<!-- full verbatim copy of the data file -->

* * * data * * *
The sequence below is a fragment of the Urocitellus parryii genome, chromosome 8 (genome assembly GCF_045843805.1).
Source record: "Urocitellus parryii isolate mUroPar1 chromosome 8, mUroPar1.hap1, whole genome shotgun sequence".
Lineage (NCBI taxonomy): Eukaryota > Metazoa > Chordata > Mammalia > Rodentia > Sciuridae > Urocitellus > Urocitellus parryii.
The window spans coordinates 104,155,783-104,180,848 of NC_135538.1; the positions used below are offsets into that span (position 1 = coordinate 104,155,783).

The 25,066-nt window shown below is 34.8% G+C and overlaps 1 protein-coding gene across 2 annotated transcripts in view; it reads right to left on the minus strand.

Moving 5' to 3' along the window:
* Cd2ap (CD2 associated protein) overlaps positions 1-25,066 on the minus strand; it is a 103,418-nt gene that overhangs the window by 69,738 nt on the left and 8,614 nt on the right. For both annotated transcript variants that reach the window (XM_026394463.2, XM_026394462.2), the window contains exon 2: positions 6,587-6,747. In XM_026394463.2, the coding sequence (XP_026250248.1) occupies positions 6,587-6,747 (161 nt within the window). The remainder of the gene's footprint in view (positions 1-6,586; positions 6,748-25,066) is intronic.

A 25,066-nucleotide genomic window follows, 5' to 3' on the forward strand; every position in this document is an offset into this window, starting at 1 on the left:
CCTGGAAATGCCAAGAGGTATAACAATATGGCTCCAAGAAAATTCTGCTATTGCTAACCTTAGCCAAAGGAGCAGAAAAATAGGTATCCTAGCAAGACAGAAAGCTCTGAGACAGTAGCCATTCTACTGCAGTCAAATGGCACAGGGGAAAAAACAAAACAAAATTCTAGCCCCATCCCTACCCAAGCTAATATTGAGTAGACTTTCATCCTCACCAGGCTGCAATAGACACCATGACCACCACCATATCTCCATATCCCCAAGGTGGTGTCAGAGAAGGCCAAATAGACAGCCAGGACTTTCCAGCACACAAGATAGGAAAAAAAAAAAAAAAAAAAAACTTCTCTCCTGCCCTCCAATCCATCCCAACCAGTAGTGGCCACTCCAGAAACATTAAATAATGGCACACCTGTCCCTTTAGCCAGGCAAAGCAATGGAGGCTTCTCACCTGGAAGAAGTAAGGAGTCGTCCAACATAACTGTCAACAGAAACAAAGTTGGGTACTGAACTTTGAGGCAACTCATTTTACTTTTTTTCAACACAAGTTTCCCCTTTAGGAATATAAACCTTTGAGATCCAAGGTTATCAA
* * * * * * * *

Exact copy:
The sequence below is a fragment of the Urocitellus parryii genome, chromosome 8 (genome assembly GCF_045843805.1).
Source record: "Urocitellus parryii isolate mUroPar1 chromosome 8, mUroPar1.hap1, whole genome shotgun sequence".
Lineage (NCBI taxonomy): Eukaryota > Metazoa > Chordata > Mammalia > Rodentia > Sciuridae > Urocitellus > Urocitellus parryii.
The window spans coordinates 104,155,783-104,180,848 of NC_135538.1; the positions used below are offsets into that span (position 1 = coordinate 104,155,783).

The 25,066-nt window shown below is 34.8% G+C and overlaps 1 protein-coding gene across 2 annotated transcripts in view; it reads right to left on the minus strand.

Moving 5' to 3' along the window:
* Cd2ap (CD2 associated protein) overlaps positions 1-25,066 on the minus strand; it is a 103,418-nt gene that overhangs the window by 69,738 nt on the left and 8,614 nt on the right. For both annotated transcript variants that reach the window (XM_026394463.2, XM_026394462.2), the window contains exon 2: positions 6,587-6,747. In XM_026394463.2, the coding sequence (XP_026250248.1) occupies positions 6,587-6,747 (161 nt within the window). The remainder of the gene's footprint in view (positions 1-6,586; positions 6,748-25,066) is intronic.

A 25,066-nucleotide genomic window follows, 5' to 3' on the forward strand; every position in this document is an offset into this window, starting at 1 on the left:
CCTGGAAATGCCAAGAGGTATAACAATATGGCTCCAAGAAAATTCTGCTATTGCTAACCTTAGCCAAAGGAGCAGAAAAATAGGTATCCTAGCAAGACAGAAAGCTCTGAGACAGTAGCCATTCTACTGCAGTCAAATGGCACAGGGGAAAAAACAAAACAAAATTCTAGCCCCATCCCTACCCAAGCTAATATTGAGTAGACTTTCATCCTCACCAGGCTGCAATAGACACCATGACCACCACCATATCTCCATATCCCCAAGGTGGTGTCAGAGAAGGCCAAATAGACAGCCAGGACTTTCCAGCACACAAGATAGGAAAAAAAAAAAAAAAAAAAAACTTCTCTCCTGCCCTCCAATCCATCCCAACCAGTAGTGGCCACTCCAGAAACATTAAATAATGGCACACCTGTCCCTTTAGCCAGGCAAAGCAATGGAGGCTTCTCACCTGGAAGAAGTAAGGAGTCGTCCAACATAACTGTCAACAGAAACAAAGTTGGGTACTGAACTTTGAGGCAACTCATTTTACTTTTTTTCAACACAAGTTTCCCCTTTAGGAATATAAACCTTTGAGATCCAAGGTTATCAA